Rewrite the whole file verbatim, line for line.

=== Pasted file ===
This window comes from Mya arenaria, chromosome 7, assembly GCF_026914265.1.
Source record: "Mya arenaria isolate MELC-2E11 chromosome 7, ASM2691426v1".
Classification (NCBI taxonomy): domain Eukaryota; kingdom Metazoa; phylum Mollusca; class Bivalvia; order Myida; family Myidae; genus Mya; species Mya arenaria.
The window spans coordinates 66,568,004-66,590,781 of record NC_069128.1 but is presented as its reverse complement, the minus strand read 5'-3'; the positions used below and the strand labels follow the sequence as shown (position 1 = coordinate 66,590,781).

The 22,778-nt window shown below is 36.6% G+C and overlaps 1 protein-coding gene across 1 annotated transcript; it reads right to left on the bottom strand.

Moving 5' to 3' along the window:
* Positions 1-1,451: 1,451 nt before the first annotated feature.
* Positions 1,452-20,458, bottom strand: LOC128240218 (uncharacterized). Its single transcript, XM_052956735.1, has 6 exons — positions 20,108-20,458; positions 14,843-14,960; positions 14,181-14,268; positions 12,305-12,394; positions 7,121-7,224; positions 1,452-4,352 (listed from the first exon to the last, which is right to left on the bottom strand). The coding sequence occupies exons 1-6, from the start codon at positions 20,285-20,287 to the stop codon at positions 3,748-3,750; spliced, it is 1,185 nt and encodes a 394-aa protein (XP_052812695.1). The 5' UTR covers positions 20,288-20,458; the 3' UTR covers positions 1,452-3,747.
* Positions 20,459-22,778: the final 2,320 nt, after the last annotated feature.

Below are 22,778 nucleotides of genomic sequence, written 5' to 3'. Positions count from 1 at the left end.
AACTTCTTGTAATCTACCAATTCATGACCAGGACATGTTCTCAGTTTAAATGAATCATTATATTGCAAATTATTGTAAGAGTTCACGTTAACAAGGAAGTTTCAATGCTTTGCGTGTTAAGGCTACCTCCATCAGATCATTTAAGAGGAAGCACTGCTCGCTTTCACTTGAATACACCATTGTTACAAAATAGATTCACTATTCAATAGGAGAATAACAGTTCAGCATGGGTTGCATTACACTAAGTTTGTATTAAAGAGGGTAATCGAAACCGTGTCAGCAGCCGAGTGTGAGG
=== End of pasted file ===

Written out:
This window comes from Mya arenaria, chromosome 7, assembly GCF_026914265.1.
Source record: "Mya arenaria isolate MELC-2E11 chromosome 7, ASM2691426v1".
Classification (NCBI taxonomy): domain Eukaryota; kingdom Metazoa; phylum Mollusca; class Bivalvia; order Myida; family Myidae; genus Mya; species Mya arenaria.
The window spans coordinates 66,568,004-66,590,781 of record NC_069128.1 but is presented as its reverse complement, the minus strand read 5'-3'; the positions used below and the strand labels follow the sequence as shown (position 1 = coordinate 66,590,781).

The 22,778-nt window shown below is 36.6% G+C and overlaps 1 protein-coding gene across 1 annotated transcript; it reads right to left on the bottom strand.

Moving 5' to 3' along the window:
* Positions 1-1,451: 1,451 nt before the first annotated feature.
* Positions 1,452-20,458, bottom strand: LOC128240218 (uncharacterized). Its single transcript, XM_052956735.1, has 6 exons — positions 20,108-20,458; positions 14,843-14,960; positions 14,181-14,268; positions 12,305-12,394; positions 7,121-7,224; positions 1,452-4,352 (listed from the first exon to the last, which is right to left on the bottom strand). The coding sequence occupies exons 1-6, from the start codon at positions 20,285-20,287 to the stop codon at positions 3,748-3,750; spliced, it is 1,185 nt and encodes a 394-aa protein (XP_052812695.1). The 5' UTR covers positions 20,288-20,458; the 3' UTR covers positions 1,452-3,747.
* Positions 20,459-22,778: the final 2,320 nt, after the last annotated feature.

Below are 22,778 nucleotides of genomic sequence, written 5' to 3'. Positions count from 1 at the left end.
AACTTCTTGTAATCTACCAATTCATGACCAGGACATGTTCTCAGTTTAAATGAATCATTATATTGCAAATTATTGTAAGAGTTCACGTTAACAAGGAAGTTTCAATGCTTTGCGTGTTAAGGCTACCTCCATCAGATCATTTAAGAGGAAGCACTGCTCGCTTTCACTTGAATACACCATTGTTACAAAATAGATTCACTATTCAATAGGAGAATAACAGTTCAGCATGGGTTGCATTACACTAAGTTTGTATTAAAGAGGGTAATCGAAACCGTGTCAGCAGCCGAGTGTGAGG